- The 2023 FIFA Women’s World Cup kicked off in Auckland, New Zealand, on Thursday
- The 2022 FIFA World Cup in Qatar has been controversial due to allegations of human rights abuses by the host country
- The event is starting to be plagued with problems, including shootings, allegations of past FIFA policy, and a perceived cultural insult
The 2023 FIFA Women’s World Cup kicked off on Thursday and there is already controversy.
The global event, which will take place in Australia and New Zealand, will continue for the next month and is due to conclude with the final match at Sydney’s Olympic Stadium on August 20.
After last year’s controversy with the FIFA World Cup in Qatar, the world football association needs a drama-free tournament to restore its brand and reputation.
Ahead of the 2022 event in Qatar, which took place in November and December for the first time due to the Middle Eastern country’s climate, there were reports of alleged human rights abuses of migrant workers working on the stadium’s construction. Qatar has also raised eyebrows with its ban on alcohol consumption and its stance on LGBTQ+ issues.
Shortly before the start of the first game, a shooting occurred in Auckland, New Zealand, near the hotel where some teams are staying, which left two people dead. New Zealand authorities have assured the public that it was a lone actor and there are no other threats. This is not the only problem facing the event.
Before the start of the tournament, Nilla Fischer, a former player for the Swedish women’s national team, released an autobiography in which she claimed that female players were asked to show their “doctor gene” before the 2011 FIFA Women’s World Cup in Germany following rumors of a man playing for the women’s team in Equatorial Guinea.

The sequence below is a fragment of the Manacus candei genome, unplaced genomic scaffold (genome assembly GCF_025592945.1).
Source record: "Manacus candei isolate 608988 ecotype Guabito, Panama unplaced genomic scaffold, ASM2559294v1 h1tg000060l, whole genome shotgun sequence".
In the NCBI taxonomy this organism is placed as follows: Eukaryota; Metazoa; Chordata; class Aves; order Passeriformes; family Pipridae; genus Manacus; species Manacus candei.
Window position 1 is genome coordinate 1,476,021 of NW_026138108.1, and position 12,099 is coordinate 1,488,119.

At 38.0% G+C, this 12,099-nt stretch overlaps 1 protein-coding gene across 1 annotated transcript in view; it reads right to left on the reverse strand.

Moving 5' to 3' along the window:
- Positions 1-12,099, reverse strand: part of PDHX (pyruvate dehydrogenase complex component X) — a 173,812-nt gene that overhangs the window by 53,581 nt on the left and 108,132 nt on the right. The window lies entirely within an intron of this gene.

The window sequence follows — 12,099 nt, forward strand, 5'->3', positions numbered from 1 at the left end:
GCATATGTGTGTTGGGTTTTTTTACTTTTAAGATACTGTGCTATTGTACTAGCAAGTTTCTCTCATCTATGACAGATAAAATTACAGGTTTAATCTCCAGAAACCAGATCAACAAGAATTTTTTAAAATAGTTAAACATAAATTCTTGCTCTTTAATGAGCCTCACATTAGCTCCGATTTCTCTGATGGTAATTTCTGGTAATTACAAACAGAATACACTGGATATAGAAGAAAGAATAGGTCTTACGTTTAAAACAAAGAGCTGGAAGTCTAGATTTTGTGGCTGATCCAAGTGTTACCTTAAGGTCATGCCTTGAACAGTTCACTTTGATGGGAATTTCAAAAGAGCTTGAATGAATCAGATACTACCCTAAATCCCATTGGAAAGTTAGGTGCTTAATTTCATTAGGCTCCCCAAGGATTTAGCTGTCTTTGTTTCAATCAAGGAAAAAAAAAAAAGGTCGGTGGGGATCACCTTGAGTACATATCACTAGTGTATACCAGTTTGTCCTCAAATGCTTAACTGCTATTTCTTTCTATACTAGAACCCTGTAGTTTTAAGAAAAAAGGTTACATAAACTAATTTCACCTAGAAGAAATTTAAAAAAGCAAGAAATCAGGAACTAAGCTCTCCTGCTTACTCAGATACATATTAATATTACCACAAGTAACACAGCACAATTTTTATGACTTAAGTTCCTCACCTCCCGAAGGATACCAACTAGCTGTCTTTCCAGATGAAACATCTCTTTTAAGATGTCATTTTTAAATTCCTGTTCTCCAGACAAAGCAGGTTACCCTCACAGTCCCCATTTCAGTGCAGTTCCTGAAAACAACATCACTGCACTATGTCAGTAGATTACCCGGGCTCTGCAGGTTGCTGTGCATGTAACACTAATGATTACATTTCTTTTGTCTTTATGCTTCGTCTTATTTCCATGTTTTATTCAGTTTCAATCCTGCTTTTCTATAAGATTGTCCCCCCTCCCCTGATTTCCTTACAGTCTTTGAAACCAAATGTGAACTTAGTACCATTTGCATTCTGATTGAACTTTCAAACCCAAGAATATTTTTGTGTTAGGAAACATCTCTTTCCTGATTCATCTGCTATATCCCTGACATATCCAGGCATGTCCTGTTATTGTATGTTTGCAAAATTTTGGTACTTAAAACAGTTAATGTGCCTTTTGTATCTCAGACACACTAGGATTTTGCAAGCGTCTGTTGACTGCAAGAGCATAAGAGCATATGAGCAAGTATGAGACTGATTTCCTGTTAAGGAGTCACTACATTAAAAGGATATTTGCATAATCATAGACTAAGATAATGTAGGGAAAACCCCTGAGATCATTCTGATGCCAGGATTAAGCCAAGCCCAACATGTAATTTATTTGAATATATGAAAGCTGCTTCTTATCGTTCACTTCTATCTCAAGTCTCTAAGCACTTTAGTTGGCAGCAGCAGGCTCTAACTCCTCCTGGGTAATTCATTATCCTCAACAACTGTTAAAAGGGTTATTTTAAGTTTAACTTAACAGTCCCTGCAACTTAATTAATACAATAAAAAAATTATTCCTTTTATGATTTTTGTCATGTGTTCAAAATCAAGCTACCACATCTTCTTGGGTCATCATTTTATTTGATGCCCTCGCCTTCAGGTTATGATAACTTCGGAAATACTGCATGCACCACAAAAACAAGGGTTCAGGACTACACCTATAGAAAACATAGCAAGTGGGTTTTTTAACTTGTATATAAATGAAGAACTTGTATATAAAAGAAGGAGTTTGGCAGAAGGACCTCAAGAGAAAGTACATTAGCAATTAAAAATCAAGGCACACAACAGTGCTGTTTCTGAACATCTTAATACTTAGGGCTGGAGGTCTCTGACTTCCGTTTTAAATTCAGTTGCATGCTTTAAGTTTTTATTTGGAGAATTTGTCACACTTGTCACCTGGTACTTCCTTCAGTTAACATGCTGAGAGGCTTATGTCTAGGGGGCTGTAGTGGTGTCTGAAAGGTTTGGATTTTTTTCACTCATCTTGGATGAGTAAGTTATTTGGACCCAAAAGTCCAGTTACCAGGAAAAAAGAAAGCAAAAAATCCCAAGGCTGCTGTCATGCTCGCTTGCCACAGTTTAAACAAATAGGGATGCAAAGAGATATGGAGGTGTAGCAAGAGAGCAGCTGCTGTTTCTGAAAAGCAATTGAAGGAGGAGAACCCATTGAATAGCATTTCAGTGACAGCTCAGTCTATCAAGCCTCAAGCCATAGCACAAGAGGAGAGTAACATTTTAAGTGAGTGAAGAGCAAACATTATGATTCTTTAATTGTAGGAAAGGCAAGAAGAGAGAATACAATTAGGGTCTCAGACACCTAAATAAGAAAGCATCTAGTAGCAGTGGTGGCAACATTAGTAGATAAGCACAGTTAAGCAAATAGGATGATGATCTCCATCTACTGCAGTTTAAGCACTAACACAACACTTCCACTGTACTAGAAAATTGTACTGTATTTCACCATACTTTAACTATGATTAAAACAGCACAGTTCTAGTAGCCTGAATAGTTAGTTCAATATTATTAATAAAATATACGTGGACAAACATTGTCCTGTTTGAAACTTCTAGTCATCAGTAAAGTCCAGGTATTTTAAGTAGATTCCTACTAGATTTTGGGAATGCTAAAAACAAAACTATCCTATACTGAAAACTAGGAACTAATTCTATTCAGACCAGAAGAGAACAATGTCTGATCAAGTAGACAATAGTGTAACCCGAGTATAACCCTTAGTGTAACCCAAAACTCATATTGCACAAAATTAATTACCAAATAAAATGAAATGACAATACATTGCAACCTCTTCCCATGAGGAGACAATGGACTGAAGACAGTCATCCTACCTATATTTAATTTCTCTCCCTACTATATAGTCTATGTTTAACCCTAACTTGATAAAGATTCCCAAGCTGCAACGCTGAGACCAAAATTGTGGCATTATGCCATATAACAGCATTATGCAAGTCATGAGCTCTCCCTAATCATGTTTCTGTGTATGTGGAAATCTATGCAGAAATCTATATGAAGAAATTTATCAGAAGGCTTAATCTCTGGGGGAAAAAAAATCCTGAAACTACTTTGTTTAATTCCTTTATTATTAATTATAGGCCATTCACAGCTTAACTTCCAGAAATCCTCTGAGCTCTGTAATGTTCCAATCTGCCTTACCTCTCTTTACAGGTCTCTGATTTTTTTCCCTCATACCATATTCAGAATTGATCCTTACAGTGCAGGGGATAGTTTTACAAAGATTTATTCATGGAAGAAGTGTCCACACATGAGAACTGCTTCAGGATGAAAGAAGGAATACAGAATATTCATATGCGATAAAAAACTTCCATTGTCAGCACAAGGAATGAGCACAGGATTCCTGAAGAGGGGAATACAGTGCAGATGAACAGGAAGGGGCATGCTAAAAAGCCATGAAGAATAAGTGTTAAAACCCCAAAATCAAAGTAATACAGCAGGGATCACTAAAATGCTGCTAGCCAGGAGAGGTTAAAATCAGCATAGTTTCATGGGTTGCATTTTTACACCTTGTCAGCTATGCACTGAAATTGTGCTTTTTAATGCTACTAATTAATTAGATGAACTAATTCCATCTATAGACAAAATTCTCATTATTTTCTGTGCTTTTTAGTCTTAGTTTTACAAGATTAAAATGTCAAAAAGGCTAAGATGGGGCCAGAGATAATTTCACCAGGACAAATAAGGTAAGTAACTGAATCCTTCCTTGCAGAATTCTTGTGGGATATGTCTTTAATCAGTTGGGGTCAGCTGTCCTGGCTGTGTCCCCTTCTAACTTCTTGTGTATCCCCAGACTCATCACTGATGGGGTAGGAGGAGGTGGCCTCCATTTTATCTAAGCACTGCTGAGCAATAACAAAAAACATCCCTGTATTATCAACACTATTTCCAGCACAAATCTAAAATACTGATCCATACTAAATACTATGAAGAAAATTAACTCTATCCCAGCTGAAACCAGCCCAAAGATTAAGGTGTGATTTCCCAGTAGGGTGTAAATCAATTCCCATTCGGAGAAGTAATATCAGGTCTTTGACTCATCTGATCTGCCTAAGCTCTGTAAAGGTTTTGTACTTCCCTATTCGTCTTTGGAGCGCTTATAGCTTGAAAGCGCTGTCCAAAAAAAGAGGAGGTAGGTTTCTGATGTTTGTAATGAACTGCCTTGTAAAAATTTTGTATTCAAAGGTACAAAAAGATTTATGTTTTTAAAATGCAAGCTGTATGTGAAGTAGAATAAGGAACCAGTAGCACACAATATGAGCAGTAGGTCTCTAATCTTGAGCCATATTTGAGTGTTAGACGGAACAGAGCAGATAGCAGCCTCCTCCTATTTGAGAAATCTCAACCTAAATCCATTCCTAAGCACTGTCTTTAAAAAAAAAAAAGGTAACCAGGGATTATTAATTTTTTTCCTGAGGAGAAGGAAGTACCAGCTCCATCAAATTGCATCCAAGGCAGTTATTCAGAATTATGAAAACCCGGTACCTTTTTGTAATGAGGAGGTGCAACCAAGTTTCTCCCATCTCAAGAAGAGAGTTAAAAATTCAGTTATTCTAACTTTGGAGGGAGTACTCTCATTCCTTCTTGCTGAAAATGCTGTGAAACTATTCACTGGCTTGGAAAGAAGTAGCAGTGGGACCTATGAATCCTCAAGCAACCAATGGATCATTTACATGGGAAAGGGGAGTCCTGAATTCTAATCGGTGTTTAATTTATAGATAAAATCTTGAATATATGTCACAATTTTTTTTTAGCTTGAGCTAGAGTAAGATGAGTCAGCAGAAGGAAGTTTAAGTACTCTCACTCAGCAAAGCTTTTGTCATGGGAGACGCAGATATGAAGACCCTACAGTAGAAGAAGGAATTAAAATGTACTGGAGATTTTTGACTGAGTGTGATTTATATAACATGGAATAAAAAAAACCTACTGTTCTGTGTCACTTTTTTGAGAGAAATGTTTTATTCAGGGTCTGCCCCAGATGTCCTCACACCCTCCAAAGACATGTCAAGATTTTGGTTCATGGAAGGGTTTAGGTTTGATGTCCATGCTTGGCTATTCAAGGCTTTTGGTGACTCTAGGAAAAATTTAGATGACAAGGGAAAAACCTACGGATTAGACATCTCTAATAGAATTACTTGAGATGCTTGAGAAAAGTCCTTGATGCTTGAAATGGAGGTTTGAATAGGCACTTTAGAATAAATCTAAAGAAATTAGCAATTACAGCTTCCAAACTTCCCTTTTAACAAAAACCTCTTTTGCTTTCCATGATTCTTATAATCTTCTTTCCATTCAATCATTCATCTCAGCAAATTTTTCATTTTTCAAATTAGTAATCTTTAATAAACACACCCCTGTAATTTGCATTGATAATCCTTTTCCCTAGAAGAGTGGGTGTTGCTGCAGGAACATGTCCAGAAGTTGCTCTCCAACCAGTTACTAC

Fischer wrote that FIFA “didn’t do these things to make sense to anyone” but “a more appropriate kind of ‘testing’ would be sensible.”
She said, at the time, none of the players on the team were protesting because they were afraid they would lose the opportunity to play in the World Cup.
In addition, videos of players from the Spanish national team have recently surfaced, showing them replicating the haka dance. The IS so It is a Maori dance deeply connected to New Zealand culture performed in sport, war, celebration and to honor guests.
The players on the Spanish team who imitated the haka were considered disrespectful to New Zealand and its culture. The Spanish team has since apologized.
This is a historic Women’s World Cup in that it will be the first to be held by two confederations: New Zealand and Australia.